Home Business Chef Daniel Boulud’s ‘terrance’ thrives despite limited outdoor seating

Chef Daniel Boulud’s ‘terrance’ thrives despite limited outdoor seating

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Daniel Boulud reopened his five-star eatery on the Upper East Side last week — and nobody could complain that the atmosphere was stuffy.

The legendary chef was busy tending to 10 tables, generously spaced apart on the sidewalk in front of his Michelin-starred restaurant Daniel at 60 E. 65th St. in recognition of health and safety imperatives during the coronavirus pandemic.

No, French-born Boulud wasn’t delivering dishes on disposable plates with plastic ware, but the clinking of wine glasses were at times no match for the sound of taxis moving along Park Avenue a few steps away.

“It’s become a little bit of a journey,” Boulud told Side Dish. “It’s not fine dining at the highest level, but it is fine dining au casual, and customers appreciate it.”

Reservations for a seat on the planter-lined patch of sidewalk — dubbed “the terrace” — are now subject to the weather, and rainstorms on Friday and Saturday ended up putting a crimp in some patrons’ dinner plans.

Indeed, reservations have been one of the knottiest problems to untangle, both before and after Daniel’s outdoor reopening last Wednesday, according to Boulud.

At first, Boulud had planned a “no reservation” policy because “so much of outdoor dining depends on the weather.” But faced with a brisk clamor, he ultimately decided to take same-day reservations each afternoon between 2 p.m. and 6 p.m., with a few tables reserved for walk-ins.

“People have more time to organize their lives now. We have pressure from guests who want to make reservations. It isn’t like they have to leave work anymore,” Boulud says.

One bright spot is that with more diners working from home, folks are coming for early bird seatings of 5 p.m., enabling Daniel to do three seatings a night per table instead of two.

“This is not restaurant Daniel, where you can spend three hours. There are limitations,” Boulud says. “We are here to provide a wonderful meal but if we have a little pressure for the table we hope they can respect that.”

So far, he adds, customers have been “understanding and flexible.”

He makes no bones about the fact that his outdoor Daniel version is a temporary — and less-than-profitable — arrangement while his 40 tables inside remain empty.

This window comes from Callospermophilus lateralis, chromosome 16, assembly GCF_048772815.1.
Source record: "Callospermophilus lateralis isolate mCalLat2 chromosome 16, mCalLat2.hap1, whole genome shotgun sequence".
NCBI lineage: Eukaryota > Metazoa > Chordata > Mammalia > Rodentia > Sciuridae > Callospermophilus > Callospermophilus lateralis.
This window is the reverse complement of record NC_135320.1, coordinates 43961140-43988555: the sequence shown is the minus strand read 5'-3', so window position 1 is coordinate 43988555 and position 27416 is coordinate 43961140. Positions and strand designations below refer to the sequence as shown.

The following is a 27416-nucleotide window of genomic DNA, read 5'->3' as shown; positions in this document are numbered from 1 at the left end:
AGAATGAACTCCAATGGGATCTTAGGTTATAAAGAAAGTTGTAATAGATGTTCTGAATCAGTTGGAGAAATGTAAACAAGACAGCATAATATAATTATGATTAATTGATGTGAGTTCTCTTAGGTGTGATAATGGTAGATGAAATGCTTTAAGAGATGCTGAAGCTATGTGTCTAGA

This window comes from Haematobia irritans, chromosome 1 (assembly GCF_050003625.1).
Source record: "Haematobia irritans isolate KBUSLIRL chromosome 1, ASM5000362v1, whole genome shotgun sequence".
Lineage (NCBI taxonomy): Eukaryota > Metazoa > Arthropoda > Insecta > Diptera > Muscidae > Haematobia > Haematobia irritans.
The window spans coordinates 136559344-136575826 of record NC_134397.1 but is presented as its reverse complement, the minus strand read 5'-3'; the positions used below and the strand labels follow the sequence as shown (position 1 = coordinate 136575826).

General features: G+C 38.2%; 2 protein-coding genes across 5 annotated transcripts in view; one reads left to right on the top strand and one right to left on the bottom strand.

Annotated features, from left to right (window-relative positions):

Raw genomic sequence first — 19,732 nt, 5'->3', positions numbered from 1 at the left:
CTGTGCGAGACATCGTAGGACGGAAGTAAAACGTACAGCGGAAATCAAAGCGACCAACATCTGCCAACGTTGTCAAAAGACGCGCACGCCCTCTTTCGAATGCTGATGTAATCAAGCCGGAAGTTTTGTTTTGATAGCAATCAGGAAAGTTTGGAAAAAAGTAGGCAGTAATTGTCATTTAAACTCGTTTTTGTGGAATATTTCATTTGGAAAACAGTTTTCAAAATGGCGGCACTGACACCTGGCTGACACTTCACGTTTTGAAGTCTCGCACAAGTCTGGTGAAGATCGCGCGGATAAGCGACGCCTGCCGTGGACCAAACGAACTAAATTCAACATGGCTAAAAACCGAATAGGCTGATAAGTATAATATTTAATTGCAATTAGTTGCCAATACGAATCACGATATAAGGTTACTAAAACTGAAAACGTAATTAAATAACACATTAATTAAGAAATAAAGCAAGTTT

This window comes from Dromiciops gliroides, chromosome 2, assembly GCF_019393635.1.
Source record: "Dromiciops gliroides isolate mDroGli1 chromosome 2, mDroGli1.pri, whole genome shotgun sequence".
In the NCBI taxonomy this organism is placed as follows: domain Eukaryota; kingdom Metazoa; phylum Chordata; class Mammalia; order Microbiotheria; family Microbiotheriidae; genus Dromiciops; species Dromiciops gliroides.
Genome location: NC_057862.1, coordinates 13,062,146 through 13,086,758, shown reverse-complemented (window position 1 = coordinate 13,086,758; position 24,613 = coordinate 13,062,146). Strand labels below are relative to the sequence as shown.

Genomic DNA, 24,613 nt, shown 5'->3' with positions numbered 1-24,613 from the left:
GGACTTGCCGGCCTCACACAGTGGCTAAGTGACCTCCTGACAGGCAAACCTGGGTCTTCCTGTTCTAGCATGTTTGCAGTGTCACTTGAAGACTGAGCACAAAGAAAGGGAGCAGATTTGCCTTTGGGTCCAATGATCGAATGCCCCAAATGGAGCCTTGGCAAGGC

Diners have come from the neighborhood and across the park from on the Upper West Side, while others have driven in from Queens, Brooklyn, lower Manhattan and Westchester County.

Guests run the gamut, from families with babies (they are given a bib that says: “I’d Rather Eat at Daniel”) to upscale locals looking for an excuse to haul their Prada and Chanel out of the closet.

The menu, which includes $34 to $49 entrees, ranges from a $31 Provencale Nicoise salad to a $36 “Frenchie” burger and a $46 “line-caught” striped bass. That’s a far cry from indoor Daniel, where a four-course, prix-fixe menu costs $158 per person, which can double with wine pairings.

In a nod to diners’ requests, Boulud will be adding a three-course prix-fixe menu, beginning Tuesday, for Bastille Day. It will feature his famed bouillabaisse, Nicoise salad, dessert and a glass of rose for around $82.

The prix fixe menu will change weekly, and so will the price. Drink selections range from a $16 glass of Cala rose to a $395 bottle of Dom Perignon Brut 2006.

As to the future of fine dining, Boulud is cautiously optimistic.

“We have to be more affordable and approachable,” he says. “But people are missing the privilege of the [fine dining] experience and would like to see it come back. Fine dining will evolve but it will never die. People appreciate it too much — even in financially challenged times. Fine dining will be sensitive to that.”

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